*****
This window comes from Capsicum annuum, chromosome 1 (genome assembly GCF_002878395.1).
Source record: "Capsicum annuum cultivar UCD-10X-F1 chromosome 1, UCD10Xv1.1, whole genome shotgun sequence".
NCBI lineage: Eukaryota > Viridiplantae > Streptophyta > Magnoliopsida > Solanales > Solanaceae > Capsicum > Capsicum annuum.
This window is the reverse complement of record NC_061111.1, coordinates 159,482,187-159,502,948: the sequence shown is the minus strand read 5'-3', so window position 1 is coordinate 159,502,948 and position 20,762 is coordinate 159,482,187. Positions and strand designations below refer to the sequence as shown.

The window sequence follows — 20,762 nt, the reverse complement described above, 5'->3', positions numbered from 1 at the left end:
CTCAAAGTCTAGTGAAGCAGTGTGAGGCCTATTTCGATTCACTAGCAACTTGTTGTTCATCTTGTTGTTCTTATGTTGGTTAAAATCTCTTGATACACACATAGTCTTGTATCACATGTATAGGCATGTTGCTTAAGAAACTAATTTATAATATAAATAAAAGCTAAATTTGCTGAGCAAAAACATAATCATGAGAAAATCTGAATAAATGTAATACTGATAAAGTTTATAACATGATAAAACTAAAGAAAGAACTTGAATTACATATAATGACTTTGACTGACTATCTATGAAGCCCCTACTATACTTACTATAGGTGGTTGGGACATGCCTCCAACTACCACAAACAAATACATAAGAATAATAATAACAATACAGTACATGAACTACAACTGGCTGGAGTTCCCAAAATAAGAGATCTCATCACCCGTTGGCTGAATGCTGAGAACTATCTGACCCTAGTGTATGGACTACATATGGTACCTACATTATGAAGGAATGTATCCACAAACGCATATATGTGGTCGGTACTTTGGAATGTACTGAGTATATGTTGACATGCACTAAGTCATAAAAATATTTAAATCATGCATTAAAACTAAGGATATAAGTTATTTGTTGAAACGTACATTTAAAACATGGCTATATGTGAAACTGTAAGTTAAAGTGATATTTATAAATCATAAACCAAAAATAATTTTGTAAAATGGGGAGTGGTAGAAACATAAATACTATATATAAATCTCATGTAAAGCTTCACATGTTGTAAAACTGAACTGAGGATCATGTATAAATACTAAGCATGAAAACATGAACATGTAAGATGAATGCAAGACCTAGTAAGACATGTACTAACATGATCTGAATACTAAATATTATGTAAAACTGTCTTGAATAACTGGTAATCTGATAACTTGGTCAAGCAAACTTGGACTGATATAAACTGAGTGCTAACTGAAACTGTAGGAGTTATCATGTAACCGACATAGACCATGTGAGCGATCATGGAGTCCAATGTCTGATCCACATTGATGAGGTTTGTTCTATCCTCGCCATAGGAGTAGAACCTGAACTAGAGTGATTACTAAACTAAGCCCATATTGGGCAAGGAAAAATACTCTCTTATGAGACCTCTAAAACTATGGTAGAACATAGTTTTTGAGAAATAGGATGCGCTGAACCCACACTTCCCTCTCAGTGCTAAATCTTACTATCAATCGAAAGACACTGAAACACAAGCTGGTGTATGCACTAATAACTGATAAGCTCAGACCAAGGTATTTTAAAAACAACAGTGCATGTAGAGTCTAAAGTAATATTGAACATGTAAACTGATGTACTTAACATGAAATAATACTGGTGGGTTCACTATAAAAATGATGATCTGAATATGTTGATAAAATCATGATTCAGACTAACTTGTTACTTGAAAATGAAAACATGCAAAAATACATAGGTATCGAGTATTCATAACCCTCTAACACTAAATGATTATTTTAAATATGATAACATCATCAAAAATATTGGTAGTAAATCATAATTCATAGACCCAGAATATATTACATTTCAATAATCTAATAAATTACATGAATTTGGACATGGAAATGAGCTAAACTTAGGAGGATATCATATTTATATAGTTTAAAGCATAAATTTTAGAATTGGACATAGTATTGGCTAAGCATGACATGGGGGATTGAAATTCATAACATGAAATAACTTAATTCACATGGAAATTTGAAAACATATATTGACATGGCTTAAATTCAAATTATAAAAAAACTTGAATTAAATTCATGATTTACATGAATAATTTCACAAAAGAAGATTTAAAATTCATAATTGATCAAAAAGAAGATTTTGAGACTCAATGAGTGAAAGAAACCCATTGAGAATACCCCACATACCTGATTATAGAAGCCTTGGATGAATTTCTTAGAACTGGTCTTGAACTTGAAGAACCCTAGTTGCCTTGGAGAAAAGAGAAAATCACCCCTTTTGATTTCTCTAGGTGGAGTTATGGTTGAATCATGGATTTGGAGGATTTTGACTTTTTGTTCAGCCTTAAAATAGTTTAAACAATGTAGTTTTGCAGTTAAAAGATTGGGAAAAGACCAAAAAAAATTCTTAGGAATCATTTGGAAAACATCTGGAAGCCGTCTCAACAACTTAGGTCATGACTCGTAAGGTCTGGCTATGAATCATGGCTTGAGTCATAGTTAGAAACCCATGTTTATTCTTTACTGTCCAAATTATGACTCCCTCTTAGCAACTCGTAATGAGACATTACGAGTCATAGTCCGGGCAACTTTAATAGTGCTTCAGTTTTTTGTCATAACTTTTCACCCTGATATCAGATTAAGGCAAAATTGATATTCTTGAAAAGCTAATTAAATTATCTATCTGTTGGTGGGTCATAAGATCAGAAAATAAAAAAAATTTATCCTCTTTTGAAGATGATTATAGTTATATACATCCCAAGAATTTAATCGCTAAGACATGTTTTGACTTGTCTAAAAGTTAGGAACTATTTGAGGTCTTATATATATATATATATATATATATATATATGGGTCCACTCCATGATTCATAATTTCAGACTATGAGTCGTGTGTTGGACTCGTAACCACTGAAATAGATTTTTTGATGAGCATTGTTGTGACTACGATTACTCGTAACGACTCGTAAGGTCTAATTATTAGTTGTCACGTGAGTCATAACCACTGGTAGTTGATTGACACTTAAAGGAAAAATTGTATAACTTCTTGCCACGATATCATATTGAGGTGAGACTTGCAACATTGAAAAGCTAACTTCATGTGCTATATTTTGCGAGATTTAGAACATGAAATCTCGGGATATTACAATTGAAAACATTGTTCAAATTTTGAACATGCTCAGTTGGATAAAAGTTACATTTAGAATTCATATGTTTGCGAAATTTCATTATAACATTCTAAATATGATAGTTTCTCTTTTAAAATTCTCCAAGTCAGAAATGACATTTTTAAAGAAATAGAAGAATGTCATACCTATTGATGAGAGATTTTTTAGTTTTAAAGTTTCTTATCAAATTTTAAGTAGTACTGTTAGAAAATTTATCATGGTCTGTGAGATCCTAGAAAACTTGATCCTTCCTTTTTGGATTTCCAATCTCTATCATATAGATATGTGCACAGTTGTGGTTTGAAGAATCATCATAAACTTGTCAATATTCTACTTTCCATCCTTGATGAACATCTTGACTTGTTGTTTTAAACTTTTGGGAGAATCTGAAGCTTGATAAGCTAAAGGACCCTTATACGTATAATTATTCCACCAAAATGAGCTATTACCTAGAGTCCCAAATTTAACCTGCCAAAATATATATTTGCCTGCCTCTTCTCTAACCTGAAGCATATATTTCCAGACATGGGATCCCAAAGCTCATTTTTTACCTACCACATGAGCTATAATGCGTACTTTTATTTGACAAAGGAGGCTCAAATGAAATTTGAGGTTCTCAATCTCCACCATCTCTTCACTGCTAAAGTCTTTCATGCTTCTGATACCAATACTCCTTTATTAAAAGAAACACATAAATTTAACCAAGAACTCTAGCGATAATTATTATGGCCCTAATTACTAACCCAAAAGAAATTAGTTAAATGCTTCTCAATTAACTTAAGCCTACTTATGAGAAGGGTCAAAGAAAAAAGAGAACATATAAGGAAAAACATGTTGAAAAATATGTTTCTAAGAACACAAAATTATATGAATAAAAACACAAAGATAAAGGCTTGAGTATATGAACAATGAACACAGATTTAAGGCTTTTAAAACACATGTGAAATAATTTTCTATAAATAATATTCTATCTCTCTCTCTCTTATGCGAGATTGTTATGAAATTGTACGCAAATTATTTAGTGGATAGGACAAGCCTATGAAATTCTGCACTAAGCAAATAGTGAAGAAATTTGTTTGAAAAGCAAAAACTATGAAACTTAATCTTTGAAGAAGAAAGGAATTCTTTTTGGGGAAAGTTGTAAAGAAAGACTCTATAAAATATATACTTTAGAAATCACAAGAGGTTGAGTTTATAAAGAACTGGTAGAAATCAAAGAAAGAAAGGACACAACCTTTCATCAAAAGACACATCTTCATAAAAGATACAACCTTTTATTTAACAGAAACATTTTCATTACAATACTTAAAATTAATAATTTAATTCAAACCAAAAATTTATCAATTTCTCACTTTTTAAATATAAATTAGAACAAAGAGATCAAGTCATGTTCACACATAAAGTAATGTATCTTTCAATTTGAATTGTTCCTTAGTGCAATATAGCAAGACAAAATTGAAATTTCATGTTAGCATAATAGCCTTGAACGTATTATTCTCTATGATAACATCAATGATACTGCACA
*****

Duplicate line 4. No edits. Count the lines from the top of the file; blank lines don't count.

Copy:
This window is the reverse complement of record NC_061111.1, coordinates 159,482,187-159,502,948: the sequence shown is the minus strand read 5'-3', so window position 1 is coordinate 159,502,948 and position 20,762 is coordinate 159,482,187. Positions and strand designations below refer to the sequence as shown.